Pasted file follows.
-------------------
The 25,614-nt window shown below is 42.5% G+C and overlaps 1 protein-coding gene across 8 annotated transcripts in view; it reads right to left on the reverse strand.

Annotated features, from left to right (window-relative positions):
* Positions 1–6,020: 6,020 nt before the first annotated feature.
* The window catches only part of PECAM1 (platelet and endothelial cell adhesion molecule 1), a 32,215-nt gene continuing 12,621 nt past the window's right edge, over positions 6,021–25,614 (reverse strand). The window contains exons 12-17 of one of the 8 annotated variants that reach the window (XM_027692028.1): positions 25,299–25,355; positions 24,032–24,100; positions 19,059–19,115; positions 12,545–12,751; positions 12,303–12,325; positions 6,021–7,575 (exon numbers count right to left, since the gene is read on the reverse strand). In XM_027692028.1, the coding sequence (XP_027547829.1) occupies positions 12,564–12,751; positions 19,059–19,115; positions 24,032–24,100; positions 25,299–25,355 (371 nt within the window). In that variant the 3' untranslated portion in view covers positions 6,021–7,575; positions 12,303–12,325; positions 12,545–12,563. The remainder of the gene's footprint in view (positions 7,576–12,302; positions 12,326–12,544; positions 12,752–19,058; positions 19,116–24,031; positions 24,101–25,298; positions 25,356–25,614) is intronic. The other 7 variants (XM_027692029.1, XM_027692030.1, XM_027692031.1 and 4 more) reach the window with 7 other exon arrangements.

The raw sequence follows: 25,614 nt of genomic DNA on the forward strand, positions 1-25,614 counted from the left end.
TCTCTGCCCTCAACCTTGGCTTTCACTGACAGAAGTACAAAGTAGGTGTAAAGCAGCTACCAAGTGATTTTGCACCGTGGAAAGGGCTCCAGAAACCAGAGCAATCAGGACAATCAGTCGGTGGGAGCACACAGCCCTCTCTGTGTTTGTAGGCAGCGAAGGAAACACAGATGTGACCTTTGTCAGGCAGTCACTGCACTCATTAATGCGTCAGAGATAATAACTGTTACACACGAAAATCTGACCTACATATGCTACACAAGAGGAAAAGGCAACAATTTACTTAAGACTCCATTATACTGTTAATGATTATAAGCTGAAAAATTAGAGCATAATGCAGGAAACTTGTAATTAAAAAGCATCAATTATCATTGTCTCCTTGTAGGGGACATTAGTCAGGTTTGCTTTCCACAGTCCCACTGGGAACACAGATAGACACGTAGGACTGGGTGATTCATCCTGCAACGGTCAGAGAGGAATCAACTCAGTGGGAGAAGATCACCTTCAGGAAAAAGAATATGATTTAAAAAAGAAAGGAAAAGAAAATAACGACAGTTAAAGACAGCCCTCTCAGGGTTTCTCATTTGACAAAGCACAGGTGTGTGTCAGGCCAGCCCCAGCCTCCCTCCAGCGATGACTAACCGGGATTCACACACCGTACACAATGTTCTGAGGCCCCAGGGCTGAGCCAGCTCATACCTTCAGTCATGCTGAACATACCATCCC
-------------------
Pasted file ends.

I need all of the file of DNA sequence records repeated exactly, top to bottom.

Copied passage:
The 25,614-nt window shown below is 42.5% G+C and overlaps 1 protein-coding gene across 8 annotated transcripts in view; it reads right to left on the reverse strand.

Annotated features, from left to right (window-relative positions):
* Positions 1–6,020: 6,020 nt before the first annotated feature.
* The window catches only part of PECAM1 (platelet and endothelial cell adhesion molecule 1), a 32,215-nt gene continuing 12,621 nt past the window's right edge, over positions 6,021–25,614 (reverse strand). The window contains exons 12-17 of one of the 8 annotated variants that reach the window (XM_027692028.1): positions 25,299–25,355; positions 24,032–24,100; positions 19,059–19,115; positions 12,545–12,751; positions 12,303–12,325; positions 6,021–7,575 (exon numbers count right to left, since the gene is read on the reverse strand). In XM_027692028.1, the coding sequence (XP_027547829.1) occupies positions 12,564–12,751; positions 19,059–19,115; positions 24,032–24,100; positions 25,299–25,355 (371 nt within the window). In that variant the 3' untranslated portion in view covers positions 6,021–7,575; positions 12,303–12,325; positions 12,545–12,563. The remainder of the gene's footprint in view (positions 7,576–12,302; positions 12,326–12,544; positions 12,752–19,058; positions 19,116–24,031; positions 24,101–25,298; positions 25,356–25,614) is intronic. The other 7 variants (XM_027692029.1, XM_027692030.1, XM_027692031.1 and 4 more) reach the window with 7 other exon arrangements.

The raw sequence follows: 25,614 nt of genomic DNA on the forward strand, positions 1-25,614 counted from the left end.
TCTCTGCCCTCAACCTTGGCTTTCACTGACAGAAGTACAAAGTAGGTGTAAAGCAGCTACCAAGTGATTTTGCACCGTGGAAAGGGCTCCAGAAACCAGAGCAATCAGGACAATCAGTCGGTGGGAGCACACAGCCCTCTCTGTGTTTGTAGGCAGCGAAGGAAACACAGATGTGACCTTTGTCAGGCAGTCACTGCACTCATTAATGCGTCAGAGATAATAACTGTTACACACGAAAATCTGACCTACATATGCTACACAAGAGGAAAAGGCAACAATTTACTTAAGACTCCATTATACTGTTAATGATTATAAGCTGAAAAATTAGAGCATAATGCAGGAAACTTGTAATTAAAAAGCATCAATTATCATTGTCTCCTTGTAGGGGACATTAGTCAGGTTTGCTTTCCACAGTCCCACTGGGAACACAGATAGACACGTAGGACTGGGTGATTCATCCTGCAACGGTCAGAGAGGAATCAACTCAGTGGGAGAAGATCACCTTCAGGAAAAAGAATATGATTTAAAAAAGAAAGGAAAAGAAAATAACGACAGTTAAAGACAGCCCTCTCAGGGTTTCTCATTTGACAAAGCACAGGTGTGTGTCAGGCCAGCCCCAGCCTCCCTCCAGCGATGACTAACCGGGATTCACACACCGTACACAATGTTCTGAGGCCCCAGGGCTGAGCCAGCTCATACCTTCAGTCATGCTGAACATACCATCCC